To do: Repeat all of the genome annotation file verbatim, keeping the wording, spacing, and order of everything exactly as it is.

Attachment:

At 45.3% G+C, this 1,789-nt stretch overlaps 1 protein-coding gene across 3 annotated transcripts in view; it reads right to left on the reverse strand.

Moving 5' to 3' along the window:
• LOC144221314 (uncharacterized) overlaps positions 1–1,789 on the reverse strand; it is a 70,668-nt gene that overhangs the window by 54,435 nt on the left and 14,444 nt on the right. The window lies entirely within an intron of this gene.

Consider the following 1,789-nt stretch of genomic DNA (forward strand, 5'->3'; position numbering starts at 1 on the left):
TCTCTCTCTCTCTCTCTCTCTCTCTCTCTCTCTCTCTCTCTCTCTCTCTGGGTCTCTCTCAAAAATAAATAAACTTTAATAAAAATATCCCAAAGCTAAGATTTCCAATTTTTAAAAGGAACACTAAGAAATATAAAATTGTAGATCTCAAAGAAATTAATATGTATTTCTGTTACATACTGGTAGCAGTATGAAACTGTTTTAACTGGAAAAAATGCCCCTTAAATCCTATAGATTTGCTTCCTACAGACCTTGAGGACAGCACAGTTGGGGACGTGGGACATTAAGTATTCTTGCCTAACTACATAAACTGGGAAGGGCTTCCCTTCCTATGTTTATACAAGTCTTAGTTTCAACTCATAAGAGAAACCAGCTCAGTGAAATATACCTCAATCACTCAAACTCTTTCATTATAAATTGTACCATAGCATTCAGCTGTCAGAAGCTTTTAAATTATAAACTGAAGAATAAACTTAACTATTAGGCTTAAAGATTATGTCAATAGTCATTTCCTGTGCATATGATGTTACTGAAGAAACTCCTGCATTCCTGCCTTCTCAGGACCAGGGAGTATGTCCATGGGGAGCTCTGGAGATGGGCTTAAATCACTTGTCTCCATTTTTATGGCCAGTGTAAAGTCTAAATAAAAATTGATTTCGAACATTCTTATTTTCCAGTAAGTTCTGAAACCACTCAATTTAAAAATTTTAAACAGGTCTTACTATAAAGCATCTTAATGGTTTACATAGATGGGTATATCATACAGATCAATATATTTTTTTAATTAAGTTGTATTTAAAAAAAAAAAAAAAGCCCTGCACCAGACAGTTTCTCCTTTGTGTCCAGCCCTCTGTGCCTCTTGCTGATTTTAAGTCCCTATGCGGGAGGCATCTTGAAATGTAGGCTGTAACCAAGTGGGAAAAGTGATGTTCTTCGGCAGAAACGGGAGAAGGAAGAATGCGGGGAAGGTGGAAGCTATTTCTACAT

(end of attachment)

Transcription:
At 45.3% G+C, this 1,789-nt stretch overlaps 1 protein-coding gene across 3 annotated transcripts in view; it reads right to left on the reverse strand.

Moving 5' to 3' along the window:
• LOC144221314 (uncharacterized) overlaps positions 1–1,789 on the reverse strand; it is a 70,668-nt gene that overhangs the window by 54,435 nt on the left and 14,444 nt on the right. The window lies entirely within an intron of this gene.

Consider the following 1,789-nt stretch of genomic DNA (forward strand, 5'->3'; position numbering starts at 1 on the left):
TCTCTCTCTCTCTCTCTCTCTCTCTCTCTCTCTCTCTCTCTCTCTCTCTGGGTCTCTCTCAAAAATAAATAAACTTTAATAAAAATATCCCAAAGCTAAGATTTCCAATTTTTAAAAGGAACACTAAGAAATATAAAATTGTAGATCTCAAAGAAATTAATATGTATTTCTGTTACATACTGGTAGCAGTATGAAACTGTTTTAACTGGAAAAAATGCCCCTTAAATCCTATAGATTTGCTTCCTACAGACCTTGAGGACAGCACAGTTGGGGACGTGGGACATTAAGTATTCTTGCCTAACTACATAAACTGGGAAGGGCTTCCCTTCCTATGTTTATACAAGTCTTAGTTTCAACTCATAAGAGAAACCAGCTCAGTGAAATATACCTCAATCACTCAAACTCTTTCATTATAAATTGTACCATAGCATTCAGCTGTCAGAAGCTTTTAAATTATAAACTGAAGAATAAACTTAACTATTAGGCTTAAAGATTATGTCAATAGTCATTTCCTGTGCATATGATGTTACTGAAGAAACTCCTGCATTCCTGCCTTCTCAGGACCAGGGAGTATGTCCATGGGGAGCTCTGGAGATGGGCTTAAATCACTTGTCTCCATTTTTATGGCCAGTGTAAAGTCTAAATAAAAATTGATTTCGAACATTCTTATTTTCCAGTAAGTTCTGAAACCACTCAATTTAAAAATTTTAAACAGGTCTTACTATAAAGCATCTTAATGGTTTACATAGATGGGTATATCATACAGATCAATATATTTTTTTAATTAAGTTGTATTTAAAAAAAAAAAAAAAGCCCTGCACCAGACAGTTTCTCCTTTGTGTCCAGCCCTCTGTGCCTCTTGCTGATTTTAAGTCCCTATGCGGGAGGCATCTTGAAATGTAGGCTGTAACCAAGTGGGAAAAGTGATGTTCTTCGGCAGAAACGGGAGAAGGAAGAATGCGGGGAAGGTGGAAGCTATTTCTACAT